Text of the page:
With one camera positioned to capture a static subject, any artifacts in the stitch line aren’t noticeable
Tip 4: Leave the Camera
With 360-degree video, we are capturing everything, which means that we cannot frame ourselves out of the scene. We literally need to leave the scene if we want a diver-free shot. For this, you’ll need an underwater tripod (I just use a cheap tripod with a dive weight zip-tied to it) placed carefully on a sandy area, rock, or dead patch of coral (never on the living reef).
Now comes the fun part: where to hide. If you can find a bommie or a large rock, that works; off the drop-off is another favorite of mine. Be aware of your bubbles giving you away, though, so more often than not it’s better to just swim until you can’t see the camera anymore, leave it for the amount of time you want the shot, (I do a minute minimum), and then swim back to collect.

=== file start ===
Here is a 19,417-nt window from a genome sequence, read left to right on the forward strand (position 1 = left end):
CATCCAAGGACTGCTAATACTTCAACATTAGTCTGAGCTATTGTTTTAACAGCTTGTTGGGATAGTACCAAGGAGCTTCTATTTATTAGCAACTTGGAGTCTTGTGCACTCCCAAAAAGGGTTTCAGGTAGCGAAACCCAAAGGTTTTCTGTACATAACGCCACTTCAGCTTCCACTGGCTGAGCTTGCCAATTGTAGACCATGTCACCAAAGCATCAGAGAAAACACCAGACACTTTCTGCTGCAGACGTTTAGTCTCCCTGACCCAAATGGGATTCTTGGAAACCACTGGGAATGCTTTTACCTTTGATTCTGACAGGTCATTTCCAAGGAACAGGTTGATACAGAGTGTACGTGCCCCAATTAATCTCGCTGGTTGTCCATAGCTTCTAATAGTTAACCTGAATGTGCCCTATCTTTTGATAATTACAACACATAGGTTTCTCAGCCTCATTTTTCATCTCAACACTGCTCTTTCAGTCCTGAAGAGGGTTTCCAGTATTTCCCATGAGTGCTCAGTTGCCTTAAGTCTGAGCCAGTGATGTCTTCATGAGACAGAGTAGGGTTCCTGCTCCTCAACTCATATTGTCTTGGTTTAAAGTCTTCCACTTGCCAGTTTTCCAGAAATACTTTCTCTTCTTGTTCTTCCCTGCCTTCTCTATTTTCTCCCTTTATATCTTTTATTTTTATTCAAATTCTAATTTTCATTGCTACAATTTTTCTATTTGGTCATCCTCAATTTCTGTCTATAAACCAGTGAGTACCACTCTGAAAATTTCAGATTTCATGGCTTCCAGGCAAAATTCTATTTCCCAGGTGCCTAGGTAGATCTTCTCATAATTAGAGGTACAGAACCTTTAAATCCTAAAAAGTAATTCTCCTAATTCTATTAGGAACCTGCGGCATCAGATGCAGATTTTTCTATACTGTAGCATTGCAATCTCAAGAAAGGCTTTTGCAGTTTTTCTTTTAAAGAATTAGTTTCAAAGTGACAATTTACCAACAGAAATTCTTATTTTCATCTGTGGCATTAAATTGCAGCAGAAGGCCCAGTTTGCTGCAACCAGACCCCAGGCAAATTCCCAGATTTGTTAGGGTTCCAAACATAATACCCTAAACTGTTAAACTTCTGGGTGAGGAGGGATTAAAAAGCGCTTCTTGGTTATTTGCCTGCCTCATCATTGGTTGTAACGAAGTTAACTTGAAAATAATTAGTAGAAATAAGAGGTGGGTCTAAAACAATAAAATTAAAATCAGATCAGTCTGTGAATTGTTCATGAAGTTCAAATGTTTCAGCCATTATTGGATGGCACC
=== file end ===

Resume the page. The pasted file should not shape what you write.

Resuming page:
I didn’t consider this when I first starting filming in 360, but the act of swimming away from the camera removes the big, bulky, noisy, bubble-releasing human from the area. As a result all the other organisms can relax and go about their business whilst the camera is rolling. This has led to some nice surprises in post-production, where a shark glides around the camera or a turtle lazily settles down for a nap right next to it. As well as creating some hidden gems, if you’re careful, you can plan for these types of shots by anticipating where an animal may swim past or rest. You never know if it worked until you get the footage back on the computer—I love that thrill.